Accordingly, the prognosis for conduct disorder is not optimistic, and evidence suggests that over the course of the life span, conduct disorder is relatively stable. There is a particularly negative prognosis for childhood-onset conduct disorder; individuals who develop significant conduct problems at an early age continue to exhibit more severe aggression and delinquency in middle childhood and adolescence. High recidivism rates are also associated with conduct disorders.

Conduct Disorder Risk Factors

A variety of risk factors are associated with conduct disorder, including both internal and external factors.

Internal Factors

Internal factors involve individual influences such as genetic and psychobiological influences and cognitive and social cognitive characteristics. Genetic and biological influences on conduct disorder have been shown to have an indirect influence on the development of difficulties in children. Heritability traits for aggression increase the possibility of antisocial behaviors in children as well as the possibility of neuropsychological and neurophysiological problems. Cognitive problems such as low IQ have been associated with conduct problems, as have deficits in executive functioning (such as ADHD).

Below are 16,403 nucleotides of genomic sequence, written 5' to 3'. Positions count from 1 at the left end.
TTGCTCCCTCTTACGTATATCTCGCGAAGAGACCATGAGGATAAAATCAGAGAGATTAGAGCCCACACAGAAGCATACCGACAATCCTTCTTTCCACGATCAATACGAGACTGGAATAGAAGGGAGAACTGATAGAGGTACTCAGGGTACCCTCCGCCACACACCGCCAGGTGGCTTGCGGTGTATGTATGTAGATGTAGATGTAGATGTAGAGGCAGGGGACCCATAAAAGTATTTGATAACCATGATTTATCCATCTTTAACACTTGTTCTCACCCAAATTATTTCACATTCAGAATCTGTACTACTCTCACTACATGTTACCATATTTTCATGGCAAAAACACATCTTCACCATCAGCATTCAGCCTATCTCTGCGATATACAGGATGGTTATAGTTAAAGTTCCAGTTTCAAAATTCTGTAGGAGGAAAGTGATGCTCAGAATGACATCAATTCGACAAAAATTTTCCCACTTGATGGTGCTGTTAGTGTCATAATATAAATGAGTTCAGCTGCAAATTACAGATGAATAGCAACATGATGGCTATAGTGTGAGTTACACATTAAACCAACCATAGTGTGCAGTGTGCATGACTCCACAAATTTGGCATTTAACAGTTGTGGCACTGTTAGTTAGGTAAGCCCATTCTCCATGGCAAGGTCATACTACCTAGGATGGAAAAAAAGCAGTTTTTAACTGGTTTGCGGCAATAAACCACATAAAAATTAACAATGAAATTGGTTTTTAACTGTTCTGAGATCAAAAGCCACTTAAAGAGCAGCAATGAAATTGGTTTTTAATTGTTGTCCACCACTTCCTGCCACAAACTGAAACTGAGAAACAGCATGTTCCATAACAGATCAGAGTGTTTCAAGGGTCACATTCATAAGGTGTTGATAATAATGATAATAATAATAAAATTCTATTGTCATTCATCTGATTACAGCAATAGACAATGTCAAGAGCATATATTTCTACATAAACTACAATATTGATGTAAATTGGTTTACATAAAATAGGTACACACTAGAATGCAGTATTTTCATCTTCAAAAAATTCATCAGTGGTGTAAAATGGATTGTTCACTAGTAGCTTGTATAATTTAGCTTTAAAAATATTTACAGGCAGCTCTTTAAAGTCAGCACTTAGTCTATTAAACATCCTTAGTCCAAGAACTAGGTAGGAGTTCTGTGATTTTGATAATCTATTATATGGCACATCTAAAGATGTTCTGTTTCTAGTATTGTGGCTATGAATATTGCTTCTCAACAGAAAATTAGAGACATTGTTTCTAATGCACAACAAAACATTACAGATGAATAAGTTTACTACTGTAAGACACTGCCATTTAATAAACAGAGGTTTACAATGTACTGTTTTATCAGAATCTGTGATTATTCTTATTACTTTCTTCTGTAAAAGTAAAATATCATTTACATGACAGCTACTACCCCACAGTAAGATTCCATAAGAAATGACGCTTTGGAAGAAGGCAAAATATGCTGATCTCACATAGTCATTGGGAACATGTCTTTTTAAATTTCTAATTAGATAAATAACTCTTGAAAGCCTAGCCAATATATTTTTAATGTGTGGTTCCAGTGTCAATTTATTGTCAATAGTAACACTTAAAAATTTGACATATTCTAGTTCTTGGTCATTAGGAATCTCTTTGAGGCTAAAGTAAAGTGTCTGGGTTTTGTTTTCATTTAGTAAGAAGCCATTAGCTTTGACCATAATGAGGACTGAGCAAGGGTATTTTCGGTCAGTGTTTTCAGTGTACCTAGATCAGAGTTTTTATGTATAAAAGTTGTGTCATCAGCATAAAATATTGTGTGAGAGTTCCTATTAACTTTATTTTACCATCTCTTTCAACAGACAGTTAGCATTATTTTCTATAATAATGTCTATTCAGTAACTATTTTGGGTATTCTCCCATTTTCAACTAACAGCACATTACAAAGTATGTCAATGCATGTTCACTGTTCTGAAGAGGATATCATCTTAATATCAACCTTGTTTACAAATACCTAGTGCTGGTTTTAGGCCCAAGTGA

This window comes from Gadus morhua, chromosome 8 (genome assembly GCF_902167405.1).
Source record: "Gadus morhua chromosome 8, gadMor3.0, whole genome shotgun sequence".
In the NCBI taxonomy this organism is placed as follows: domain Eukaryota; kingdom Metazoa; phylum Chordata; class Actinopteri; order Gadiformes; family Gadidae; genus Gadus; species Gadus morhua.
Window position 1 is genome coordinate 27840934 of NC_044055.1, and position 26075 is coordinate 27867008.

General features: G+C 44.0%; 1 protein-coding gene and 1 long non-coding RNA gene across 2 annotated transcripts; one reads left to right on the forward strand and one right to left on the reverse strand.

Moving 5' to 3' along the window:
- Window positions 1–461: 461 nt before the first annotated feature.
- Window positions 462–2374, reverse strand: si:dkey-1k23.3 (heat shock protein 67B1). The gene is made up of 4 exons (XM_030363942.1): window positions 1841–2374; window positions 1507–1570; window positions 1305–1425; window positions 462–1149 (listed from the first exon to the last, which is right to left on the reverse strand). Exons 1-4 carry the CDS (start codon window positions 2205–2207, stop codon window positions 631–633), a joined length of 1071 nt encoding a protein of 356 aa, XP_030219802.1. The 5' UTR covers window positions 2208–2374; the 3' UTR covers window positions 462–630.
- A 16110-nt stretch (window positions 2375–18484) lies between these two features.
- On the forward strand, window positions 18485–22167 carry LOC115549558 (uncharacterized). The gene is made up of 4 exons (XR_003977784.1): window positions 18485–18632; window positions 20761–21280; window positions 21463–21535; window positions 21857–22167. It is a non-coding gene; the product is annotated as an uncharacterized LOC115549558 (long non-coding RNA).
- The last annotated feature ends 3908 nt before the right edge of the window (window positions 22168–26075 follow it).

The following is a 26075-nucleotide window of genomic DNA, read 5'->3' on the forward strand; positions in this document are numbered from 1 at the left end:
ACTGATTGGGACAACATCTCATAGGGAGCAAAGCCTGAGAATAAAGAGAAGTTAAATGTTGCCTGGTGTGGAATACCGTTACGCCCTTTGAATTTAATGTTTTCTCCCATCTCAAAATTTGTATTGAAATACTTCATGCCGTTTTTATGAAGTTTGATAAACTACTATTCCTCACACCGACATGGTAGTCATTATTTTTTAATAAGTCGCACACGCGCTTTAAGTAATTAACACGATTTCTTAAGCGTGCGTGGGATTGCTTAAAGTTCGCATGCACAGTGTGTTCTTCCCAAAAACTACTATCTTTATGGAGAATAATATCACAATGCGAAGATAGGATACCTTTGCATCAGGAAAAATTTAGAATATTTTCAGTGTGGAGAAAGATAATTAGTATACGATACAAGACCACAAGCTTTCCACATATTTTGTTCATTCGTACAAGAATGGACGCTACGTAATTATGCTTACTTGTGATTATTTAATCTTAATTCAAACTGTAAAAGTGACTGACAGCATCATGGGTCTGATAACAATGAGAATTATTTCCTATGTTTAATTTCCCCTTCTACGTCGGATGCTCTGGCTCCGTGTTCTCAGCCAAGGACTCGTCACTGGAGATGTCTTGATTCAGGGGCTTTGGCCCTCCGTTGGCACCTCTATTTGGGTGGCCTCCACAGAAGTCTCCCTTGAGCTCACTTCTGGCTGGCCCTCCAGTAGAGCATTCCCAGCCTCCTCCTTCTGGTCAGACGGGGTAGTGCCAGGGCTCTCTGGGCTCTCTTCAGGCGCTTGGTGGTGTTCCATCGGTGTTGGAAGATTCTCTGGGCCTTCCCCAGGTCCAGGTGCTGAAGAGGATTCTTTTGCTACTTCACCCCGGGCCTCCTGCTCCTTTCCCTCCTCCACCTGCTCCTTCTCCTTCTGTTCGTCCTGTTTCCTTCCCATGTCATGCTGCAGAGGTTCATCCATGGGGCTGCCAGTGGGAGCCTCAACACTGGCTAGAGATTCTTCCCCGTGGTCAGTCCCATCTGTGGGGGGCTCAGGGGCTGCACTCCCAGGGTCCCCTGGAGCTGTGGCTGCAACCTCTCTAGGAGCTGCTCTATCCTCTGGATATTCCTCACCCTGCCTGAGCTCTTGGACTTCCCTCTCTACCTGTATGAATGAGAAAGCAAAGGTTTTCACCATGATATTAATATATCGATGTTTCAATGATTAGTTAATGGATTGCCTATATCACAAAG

Social cognitive characteristics such as social-emotional functioning, or how individuals perceive their social world, have also been related to conduct disorders. Often, conduct-disordered individuals have problems with information processing and identifying social cues; they make hostile attributions or misinterpret the intent of others’ behavior. These characteristics are associated with increased aggression and negative interactions with others such as parents and peers.

External Factors